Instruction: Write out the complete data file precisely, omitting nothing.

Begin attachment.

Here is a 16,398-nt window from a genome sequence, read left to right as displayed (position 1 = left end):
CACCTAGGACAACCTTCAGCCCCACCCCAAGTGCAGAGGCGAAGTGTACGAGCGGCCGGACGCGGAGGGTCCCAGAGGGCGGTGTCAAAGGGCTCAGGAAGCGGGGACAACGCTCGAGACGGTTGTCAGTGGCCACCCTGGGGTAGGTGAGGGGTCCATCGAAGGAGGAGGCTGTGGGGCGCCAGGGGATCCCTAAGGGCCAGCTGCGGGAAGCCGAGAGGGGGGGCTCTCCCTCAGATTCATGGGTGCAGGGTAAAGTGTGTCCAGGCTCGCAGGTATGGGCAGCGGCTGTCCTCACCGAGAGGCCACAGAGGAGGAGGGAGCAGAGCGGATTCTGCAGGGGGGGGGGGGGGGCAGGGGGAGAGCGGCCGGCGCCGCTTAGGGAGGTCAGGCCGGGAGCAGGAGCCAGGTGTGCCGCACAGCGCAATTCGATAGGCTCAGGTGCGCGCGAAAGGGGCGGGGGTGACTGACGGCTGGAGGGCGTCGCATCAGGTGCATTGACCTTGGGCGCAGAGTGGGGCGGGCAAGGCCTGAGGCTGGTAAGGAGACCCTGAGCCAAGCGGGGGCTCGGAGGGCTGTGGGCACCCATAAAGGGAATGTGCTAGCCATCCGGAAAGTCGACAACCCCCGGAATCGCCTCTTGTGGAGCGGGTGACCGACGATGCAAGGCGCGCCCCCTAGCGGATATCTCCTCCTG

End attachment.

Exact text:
Here is a 16,398-nt window from a genome sequence, read left to right as displayed (position 1 = left end):
CACCTAGGACAACCTTCAGCCCCACCCCAAGTGCAGAGGCGAAGTGTACGAGCGGCCGGACGCGGAGGGTCCCAGAGGGCGGTGTCAAAGGGCTCAGGAAGCGGGGACAACGCTCGAGACGGTTGTCAGTGGCCACCCTGGGGTAGGTGAGGGGTCCATCGAAGGAGGAGGCTGTGGGGCGCCAGGGGATCCCTAAGGGCCAGCTGCGGGAAGCCGAGAGGGGGGGCTCTCCCTCAGATTCATGGGTGCAGGGTAAAGTGTGTCCAGGCTCGCAGGTATGGGCAGCGGCTGTCCTCACCGAGAGGCCACAGAGGAGGAGGGAGCAGAGCGGATTCTGCAGGGGGGGGGGGGGGGCAGGGGGAGAGCGGCCGGCGCCGCTTAGGGAGGTCAGGCCGGGAGCAGGAGCCAGGTGTGCCGCACAGCGCAATTCGATAGGCTCAGGTGCGCGCGAAAGGGGCGGGGGTGACTGACGGCTGGAGGGCGTCGCATCAGGTGCATTGACCTTGGGCGCAGAGTGGGGCGGGCAAGGCCTGAGGCTGGTAAGGAGACCCTGAGCCAAGCGGGGGCTCGGAGGGCTGTGGGCACCCATAAAGGGAATGTGCTAGCCATCCGGAAAGTCGACAACCCCCGGAATCGCCTCTTGTGGAGCGGGTGACCGACGATGCAAGGCGCGCCCCCTAGCGGATATCTCCTCCTG